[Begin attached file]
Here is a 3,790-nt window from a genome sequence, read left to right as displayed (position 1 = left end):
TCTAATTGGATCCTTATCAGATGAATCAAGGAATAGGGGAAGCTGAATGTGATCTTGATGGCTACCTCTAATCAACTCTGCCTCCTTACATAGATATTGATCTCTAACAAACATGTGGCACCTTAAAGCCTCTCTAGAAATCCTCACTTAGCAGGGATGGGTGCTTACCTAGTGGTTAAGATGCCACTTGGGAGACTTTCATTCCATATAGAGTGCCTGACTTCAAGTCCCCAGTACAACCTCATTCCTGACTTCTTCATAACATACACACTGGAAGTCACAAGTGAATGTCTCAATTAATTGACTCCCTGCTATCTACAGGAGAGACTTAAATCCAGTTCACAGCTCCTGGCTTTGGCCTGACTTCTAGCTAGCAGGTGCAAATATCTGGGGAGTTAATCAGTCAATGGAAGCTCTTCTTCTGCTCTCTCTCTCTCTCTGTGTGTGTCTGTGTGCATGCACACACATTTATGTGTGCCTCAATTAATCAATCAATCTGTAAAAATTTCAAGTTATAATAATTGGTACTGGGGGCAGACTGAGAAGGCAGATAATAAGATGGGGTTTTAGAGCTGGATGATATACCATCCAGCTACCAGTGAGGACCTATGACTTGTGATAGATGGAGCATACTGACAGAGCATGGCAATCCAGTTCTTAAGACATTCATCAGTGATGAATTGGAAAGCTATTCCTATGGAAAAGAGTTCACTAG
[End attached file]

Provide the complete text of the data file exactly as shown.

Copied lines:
Here is a 3,790-nt window from a genome sequence, read left to right as displayed (position 1 = left end):
TCTAATTGGATCCTTATCAGATGAATCAAGGAATAGGGGAAGCTGAATGTGATCTTGATGGCTACCTCTAATCAACTCTGCCTCCTTACATAGATATTGATCTCTAACAAACATGTGGCACCTTAAAGCCTCTCTAGAAATCCTCACTTAGCAGGGATGGGTGCTTACCTAGTGGTTAAGATGCCACTTGGGAGACTTTCATTCCATATAGAGTGCCTGACTTCAAGTCCCCAGTACAACCTCATTCCTGACTTCTTCATAACATACACACTGGAAGTCACAAGTGAATGTCTCAATTAATTGACTCCCTGCTATCTACAGGAGAGACTTAAATCCAGTTCACAGCTCCTGGCTTTGGCCTGACTTCTAGCTAGCAGGTGCAAATATCTGGGGAGTTAATCAGTCAATGGAAGCTCTTCTTCTGCTCTCTCTCTCTCTCTGTGTGTGTCTGTGTGCATGCACACACATTTATGTGTGCCTCAATTAATCAATCAATCTGTAAAAATTTCAAGTTATAATAATTGGTACTGGGGGCAGACTGAGAAGGCAGATAATAAGATGGGGTTTTAGAGCTGGATGATATACCATCCAGCTACCAGTGAGGACCTATGACTTGTGATAGATGGAGCATACTGACAGAGCATGGCAATCCAGTTCTTAAGACATTCATCAGTGATGAATTGGAAAGCTATTCCTATGGAAAAGAGTTCACTAG